Acknowledging the recent adverse developments in classical music education, Gary L. Ingle, executive director of the Music Teachers National Association, characterizes its current state with the classic Dickens line, “It was the best of times, it was the worst of times” (Ingle 4). The recent proliferation of discoveries on how music benefits both intelligence and wellness is indicative of classical music’s “best of times.” A study in 2005 found that instrumental music reverses stress at the genome level and exists among “our armamentarium of stress reduction strategies” (Bittman 1). Recreational Music Making (RMM)—playing musical instruments without the goals of mastery or performance—is a stress amelioration strategy even “for individuals who do not consider themselves ‘musical’” by emphasizing personal expression, group support, and quality of life enhancement (Bittman 32).
Because of similar studies, thousands of “nonmusical” individuals are now participating in the personal satisfaction and health benefits of music making. RMM occurs through programs at local music retailers, recreational centers, community colleges, and independent music teachers (“Recreational Music”). Oregon also hosts several large events for RMM, such as Make Music Day PDX, an annual festival where all musicians are invited to come together and share their music with one another. This event, held at multiple locations in Portland, joins an “informal confederation of cities worldwide” to celebrate recreational music as a larger community (Make Music).
However, as Ingle accurately describes, classical music now also faces the “worst of times” on a variety of levels, including economic support (Ingle 4). The current abundance of arts groups tests our ability to sustain all of them, which in turn, pressures the music scene all across the country (McCarthy 60). Only two extremes can survive this generation: groups with large budgets or groups with limited resources that are small enough to survive on donations from their devoted audiences or listeners (McCarthy 79-80). As Ingle puts it, “classical music was never intended to compete,” but that is what it has to do now—against popular music, sports, and even between classical music groups (Ingle 5).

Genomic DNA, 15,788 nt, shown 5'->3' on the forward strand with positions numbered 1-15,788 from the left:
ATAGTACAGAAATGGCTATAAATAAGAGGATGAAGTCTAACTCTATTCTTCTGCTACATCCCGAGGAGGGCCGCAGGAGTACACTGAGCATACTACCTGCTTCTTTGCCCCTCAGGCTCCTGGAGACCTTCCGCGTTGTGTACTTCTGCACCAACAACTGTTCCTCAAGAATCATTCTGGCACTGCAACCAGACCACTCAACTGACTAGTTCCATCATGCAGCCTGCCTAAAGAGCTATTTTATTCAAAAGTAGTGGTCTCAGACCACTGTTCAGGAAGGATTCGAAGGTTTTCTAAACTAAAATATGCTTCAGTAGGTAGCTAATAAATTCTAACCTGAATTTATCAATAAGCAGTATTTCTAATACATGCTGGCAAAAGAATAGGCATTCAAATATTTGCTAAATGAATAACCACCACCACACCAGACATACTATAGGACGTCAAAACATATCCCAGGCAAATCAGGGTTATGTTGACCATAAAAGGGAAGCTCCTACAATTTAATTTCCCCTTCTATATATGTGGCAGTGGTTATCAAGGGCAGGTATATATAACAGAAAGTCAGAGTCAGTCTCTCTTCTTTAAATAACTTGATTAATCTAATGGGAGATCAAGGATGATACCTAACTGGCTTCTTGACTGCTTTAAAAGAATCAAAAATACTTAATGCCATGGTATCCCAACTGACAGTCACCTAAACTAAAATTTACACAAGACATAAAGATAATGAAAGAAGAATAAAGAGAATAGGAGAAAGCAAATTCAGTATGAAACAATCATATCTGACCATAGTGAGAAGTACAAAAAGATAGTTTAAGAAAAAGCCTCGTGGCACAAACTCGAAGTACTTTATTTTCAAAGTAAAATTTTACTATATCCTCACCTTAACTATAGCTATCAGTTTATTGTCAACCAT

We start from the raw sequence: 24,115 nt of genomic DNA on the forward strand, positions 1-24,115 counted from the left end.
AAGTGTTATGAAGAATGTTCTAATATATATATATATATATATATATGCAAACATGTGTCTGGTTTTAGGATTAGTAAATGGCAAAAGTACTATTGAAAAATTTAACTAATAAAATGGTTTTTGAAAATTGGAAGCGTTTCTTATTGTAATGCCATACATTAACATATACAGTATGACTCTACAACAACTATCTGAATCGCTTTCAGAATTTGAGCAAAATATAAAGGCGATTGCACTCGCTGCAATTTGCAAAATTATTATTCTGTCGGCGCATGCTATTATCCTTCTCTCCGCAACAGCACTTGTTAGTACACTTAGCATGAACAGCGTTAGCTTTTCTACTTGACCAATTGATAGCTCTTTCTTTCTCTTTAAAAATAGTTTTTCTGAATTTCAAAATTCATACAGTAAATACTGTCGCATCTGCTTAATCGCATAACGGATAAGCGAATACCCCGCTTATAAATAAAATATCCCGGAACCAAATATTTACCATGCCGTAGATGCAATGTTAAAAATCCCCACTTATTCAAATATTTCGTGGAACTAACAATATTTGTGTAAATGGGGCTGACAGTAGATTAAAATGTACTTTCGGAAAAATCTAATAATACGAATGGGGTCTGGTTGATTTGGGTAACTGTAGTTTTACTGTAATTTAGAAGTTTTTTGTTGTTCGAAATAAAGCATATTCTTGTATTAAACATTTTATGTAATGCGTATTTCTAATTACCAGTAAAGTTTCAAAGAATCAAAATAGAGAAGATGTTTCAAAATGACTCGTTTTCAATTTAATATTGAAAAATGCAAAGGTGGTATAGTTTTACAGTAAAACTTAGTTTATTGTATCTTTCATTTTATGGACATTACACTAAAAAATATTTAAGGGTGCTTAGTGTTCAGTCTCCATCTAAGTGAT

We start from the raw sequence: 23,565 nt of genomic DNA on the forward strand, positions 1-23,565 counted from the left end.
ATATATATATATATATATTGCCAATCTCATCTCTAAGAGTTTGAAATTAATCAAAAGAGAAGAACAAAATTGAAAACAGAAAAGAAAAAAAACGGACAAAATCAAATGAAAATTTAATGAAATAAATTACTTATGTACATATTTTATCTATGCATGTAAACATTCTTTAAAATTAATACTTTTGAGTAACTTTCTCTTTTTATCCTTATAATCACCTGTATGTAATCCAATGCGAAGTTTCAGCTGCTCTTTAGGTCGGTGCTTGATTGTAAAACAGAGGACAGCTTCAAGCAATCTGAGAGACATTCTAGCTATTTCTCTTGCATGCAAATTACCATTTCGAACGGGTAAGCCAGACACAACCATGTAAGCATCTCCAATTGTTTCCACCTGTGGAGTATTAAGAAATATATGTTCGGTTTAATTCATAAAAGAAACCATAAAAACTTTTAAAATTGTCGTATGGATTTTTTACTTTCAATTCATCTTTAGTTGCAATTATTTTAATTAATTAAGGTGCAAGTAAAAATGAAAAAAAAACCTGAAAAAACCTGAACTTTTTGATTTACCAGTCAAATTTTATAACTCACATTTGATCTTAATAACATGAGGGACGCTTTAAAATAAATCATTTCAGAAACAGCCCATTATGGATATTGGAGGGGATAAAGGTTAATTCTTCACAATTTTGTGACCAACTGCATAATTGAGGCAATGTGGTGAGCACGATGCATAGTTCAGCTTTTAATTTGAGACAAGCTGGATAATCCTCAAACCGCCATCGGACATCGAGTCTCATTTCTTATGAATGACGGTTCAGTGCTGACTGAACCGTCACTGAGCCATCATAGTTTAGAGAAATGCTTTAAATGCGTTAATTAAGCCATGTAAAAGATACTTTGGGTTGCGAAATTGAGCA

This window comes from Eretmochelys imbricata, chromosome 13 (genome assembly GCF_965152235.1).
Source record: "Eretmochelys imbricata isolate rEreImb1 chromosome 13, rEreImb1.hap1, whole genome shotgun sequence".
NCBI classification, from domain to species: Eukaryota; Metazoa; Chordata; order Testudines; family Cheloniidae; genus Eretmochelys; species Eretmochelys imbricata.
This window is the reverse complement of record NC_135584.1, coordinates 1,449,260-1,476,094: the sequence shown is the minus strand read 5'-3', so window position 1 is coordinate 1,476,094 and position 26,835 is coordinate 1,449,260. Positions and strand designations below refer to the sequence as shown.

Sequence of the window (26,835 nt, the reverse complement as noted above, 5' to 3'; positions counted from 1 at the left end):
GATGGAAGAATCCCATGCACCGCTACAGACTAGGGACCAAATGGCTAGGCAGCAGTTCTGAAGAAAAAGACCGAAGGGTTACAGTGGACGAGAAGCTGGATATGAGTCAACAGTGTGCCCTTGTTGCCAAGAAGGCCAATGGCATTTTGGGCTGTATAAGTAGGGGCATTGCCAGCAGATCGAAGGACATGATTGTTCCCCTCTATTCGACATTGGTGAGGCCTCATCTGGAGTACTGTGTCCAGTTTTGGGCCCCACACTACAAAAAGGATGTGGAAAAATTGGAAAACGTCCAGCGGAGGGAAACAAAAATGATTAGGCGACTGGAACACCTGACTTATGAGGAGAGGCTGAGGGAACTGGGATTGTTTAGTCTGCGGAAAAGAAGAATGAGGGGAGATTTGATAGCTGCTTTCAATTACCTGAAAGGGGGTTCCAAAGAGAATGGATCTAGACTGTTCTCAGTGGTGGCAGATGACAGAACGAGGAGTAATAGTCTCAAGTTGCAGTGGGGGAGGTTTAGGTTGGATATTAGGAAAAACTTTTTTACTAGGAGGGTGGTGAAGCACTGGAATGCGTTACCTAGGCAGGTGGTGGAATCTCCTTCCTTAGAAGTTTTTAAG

Even on the radio, classical music has “lost a lot of ground over the [last] 20 years,” Gioia says, jeopardizing “the availability of classical music in a free, democratic, open medium” (quoted in “Classical Music”). Public radio is where many people first encounter classical music because it is a free service for everyone, not determined by the commercial environment (“Classical Music”). Not only have commercial stations faced a steep decline of classical music, the amount of classical music played on non-commercial stations has also decreased (Iyengar 2-3). About 27 percent of markets have lost classical musical stations; 8 of the top 30 radio markets lost public classical stations between 1990 and 2005, including Washington, D.C., Baltimore, St. Louis, and Portland, Oregon (Iyengar 8). Even so, over the past few years, the All Classical Portland radio station has defied the national trend of classical radio stations, growing to become another one of Portland’s remarkable musical additions.